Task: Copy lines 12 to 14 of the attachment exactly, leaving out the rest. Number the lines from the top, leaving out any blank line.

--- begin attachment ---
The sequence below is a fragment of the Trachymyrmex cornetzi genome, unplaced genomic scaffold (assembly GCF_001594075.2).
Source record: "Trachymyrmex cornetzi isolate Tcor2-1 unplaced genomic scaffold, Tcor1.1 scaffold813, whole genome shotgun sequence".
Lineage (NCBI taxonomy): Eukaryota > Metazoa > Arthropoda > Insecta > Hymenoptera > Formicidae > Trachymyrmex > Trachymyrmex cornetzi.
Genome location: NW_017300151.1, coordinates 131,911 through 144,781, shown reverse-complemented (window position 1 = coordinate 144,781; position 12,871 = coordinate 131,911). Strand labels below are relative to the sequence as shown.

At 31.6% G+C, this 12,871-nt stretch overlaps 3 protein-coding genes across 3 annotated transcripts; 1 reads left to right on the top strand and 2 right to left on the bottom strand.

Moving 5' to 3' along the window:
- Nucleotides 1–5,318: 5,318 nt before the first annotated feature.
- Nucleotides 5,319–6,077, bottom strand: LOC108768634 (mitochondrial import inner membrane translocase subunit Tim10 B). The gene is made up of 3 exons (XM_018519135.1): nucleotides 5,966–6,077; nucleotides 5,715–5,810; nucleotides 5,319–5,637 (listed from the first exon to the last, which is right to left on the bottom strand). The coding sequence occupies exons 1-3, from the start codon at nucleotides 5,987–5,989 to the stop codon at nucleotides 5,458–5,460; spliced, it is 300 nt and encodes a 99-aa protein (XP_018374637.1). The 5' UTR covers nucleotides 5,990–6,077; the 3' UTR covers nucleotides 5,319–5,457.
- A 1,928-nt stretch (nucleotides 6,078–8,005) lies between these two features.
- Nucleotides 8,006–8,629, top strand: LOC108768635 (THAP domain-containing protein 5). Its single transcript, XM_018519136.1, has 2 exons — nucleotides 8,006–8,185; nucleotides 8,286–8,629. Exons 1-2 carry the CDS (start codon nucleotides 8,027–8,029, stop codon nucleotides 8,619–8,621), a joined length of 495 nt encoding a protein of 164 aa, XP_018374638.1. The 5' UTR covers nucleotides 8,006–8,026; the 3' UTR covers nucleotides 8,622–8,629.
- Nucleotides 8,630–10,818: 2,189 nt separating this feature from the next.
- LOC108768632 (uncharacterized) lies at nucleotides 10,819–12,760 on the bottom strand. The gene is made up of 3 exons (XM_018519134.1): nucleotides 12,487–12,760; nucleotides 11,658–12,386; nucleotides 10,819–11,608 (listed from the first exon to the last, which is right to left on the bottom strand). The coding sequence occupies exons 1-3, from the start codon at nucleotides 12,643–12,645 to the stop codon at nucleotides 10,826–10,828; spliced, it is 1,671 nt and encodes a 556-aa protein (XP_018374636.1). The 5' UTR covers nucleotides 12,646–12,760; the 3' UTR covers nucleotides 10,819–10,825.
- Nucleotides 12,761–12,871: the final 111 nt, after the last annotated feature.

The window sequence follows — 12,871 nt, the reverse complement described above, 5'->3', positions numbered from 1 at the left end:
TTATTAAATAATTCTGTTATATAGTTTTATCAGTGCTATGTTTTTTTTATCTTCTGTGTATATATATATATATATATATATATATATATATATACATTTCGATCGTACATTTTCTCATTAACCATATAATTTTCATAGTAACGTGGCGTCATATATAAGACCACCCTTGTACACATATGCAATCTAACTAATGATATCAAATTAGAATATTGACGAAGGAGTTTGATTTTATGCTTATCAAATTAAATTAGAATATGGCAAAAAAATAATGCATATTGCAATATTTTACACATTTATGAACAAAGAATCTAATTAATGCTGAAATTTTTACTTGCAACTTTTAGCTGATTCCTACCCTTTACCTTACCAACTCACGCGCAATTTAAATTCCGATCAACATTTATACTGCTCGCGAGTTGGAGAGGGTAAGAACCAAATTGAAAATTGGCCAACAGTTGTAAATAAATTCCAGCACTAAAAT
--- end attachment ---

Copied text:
- LOC108768632 (uncharacterized) lies at nucleotides 10,819–12,760 on the bottom strand. The gene is made up of 3 exons (XM_018519134.1): nucleotides 12,487–12,760; nucleotides 11,658–12,386; nucleotides 10,819–11,608 (listed from the first exon to the last, which is right to left on the bottom strand). The coding sequence occupies exons 1-3, from the start codon at nucleotides 12,643–12,645 to the stop codon at nucleotides 10,826–10,828; spliced, it is 1,671 nt and encodes a 556-aa protein (XP_018374636.1). The 5' UTR covers nucleotides 12,646–12,760; the 3' UTR covers nucleotides 10,819–10,825.
- Nucleotides 12,761–12,871: the final 111 nt, after the last annotated feature.

The window sequence follows — 12,871 nt, the reverse complement described above, 5'->3', positions numbered from 1 at the left end: